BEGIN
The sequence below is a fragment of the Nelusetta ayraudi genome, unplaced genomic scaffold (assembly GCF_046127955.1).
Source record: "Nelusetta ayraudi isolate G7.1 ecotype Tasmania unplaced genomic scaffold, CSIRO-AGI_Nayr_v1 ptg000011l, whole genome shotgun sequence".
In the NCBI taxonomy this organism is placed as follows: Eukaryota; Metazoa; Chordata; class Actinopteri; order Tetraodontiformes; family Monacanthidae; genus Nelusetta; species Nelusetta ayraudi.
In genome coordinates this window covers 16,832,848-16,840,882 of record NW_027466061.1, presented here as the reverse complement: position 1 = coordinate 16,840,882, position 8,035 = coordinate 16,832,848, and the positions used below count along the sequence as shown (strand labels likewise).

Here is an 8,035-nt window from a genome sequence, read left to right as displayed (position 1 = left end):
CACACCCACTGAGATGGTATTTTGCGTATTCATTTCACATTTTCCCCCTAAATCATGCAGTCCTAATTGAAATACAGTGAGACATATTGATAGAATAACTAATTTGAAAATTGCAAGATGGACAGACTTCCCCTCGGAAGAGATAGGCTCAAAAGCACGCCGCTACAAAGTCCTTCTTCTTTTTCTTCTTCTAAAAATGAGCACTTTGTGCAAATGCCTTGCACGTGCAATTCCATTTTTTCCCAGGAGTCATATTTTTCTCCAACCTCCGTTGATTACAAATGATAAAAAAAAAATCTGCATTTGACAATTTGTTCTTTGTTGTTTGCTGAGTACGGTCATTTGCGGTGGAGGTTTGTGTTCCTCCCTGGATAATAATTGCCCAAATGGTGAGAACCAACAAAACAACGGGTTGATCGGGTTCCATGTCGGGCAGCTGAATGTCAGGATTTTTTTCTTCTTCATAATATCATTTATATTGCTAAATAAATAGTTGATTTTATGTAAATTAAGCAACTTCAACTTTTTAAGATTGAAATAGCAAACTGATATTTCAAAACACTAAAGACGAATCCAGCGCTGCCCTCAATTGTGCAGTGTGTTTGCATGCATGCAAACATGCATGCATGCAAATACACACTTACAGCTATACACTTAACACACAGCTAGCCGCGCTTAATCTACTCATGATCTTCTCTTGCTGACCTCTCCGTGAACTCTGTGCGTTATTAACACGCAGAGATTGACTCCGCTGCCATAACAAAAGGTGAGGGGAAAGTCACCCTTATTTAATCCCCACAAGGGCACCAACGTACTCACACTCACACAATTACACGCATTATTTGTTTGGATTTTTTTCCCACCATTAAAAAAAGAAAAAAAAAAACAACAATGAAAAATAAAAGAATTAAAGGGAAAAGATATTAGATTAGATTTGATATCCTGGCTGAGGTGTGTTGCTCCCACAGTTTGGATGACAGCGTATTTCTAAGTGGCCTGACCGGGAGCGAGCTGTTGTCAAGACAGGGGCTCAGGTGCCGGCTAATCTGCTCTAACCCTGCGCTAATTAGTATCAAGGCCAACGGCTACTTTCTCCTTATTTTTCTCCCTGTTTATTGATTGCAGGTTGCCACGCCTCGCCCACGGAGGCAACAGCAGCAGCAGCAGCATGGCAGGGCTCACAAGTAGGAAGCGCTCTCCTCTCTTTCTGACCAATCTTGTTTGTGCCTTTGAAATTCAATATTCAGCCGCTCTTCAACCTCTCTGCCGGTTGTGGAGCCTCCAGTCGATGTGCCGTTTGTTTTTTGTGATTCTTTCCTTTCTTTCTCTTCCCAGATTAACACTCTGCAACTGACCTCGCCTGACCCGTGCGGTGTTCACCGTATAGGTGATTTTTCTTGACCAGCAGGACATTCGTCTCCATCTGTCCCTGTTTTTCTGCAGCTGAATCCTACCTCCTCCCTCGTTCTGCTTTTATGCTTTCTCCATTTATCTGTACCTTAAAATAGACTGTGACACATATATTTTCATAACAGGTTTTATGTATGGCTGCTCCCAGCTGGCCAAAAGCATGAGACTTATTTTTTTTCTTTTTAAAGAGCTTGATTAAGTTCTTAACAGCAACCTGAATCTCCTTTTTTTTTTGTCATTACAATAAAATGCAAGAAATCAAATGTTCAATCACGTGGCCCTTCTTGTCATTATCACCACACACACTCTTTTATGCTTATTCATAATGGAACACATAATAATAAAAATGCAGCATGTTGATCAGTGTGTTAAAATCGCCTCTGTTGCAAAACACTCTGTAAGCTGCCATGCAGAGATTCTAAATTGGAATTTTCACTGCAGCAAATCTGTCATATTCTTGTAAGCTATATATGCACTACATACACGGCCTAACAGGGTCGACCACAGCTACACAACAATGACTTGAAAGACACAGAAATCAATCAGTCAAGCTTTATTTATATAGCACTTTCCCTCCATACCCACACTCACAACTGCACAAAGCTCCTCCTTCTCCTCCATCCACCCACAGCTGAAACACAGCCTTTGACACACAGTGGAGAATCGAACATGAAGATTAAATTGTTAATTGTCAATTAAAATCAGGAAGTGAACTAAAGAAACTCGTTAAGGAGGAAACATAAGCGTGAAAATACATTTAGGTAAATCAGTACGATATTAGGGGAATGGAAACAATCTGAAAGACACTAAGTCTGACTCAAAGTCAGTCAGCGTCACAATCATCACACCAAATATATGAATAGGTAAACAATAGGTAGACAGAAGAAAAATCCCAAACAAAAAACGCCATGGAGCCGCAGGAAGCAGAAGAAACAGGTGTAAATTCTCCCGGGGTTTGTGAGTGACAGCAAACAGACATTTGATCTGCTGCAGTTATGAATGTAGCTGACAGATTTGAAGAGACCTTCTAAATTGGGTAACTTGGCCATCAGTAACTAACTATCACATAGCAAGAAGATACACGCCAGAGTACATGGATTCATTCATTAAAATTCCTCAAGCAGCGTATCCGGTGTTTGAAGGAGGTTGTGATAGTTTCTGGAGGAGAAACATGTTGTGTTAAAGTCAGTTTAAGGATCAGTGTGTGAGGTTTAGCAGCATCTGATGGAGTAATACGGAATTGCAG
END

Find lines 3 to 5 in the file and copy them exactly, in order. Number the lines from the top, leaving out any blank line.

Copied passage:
In the NCBI taxonomy this organism is placed as follows: Eukaryota; Metazoa; Chordata; class Actinopteri; order Tetraodontiformes; family Monacanthidae; genus Nelusetta; species Nelusetta ayraudi.
In genome coordinates this window covers 16,832,848-16,840,882 of record NW_027466061.1, presented here as the reverse complement: position 1 = coordinate 16,840,882, position 8,035 = coordinate 16,832,848, and the positions used below count along the sequence as shown (strand labels likewise).

Here is an 8,035-nt window from a genome sequence, read left to right as displayed (position 1 = left end):